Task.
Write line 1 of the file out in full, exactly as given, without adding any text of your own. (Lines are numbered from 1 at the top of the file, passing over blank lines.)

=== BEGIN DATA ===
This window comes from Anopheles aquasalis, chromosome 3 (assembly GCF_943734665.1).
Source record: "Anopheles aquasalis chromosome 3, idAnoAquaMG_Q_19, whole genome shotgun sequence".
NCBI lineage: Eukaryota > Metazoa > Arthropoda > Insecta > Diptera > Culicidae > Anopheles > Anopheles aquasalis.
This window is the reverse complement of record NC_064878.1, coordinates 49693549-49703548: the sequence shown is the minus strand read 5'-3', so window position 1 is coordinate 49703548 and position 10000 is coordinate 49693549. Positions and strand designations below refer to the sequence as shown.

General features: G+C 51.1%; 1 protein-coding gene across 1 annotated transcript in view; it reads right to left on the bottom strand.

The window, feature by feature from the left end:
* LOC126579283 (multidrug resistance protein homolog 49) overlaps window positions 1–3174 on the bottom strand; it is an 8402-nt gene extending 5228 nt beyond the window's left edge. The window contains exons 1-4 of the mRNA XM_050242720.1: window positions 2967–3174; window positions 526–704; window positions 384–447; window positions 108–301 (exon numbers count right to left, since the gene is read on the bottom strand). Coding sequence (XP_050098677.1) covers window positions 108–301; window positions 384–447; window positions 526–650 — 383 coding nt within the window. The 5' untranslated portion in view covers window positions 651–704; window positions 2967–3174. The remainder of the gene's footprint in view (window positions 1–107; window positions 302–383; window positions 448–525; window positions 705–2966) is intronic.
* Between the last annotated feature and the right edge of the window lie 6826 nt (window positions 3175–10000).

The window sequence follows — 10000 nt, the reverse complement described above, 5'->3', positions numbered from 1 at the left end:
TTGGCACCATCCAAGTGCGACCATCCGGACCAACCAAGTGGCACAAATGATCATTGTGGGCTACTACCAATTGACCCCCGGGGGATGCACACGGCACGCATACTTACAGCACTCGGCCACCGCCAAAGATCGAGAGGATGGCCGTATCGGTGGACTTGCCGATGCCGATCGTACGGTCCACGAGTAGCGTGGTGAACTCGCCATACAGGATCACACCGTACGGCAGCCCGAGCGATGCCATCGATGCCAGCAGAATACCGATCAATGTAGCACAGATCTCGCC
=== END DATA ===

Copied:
This window comes from Anopheles aquasalis, chromosome 3 (assembly GCF_943734665.1).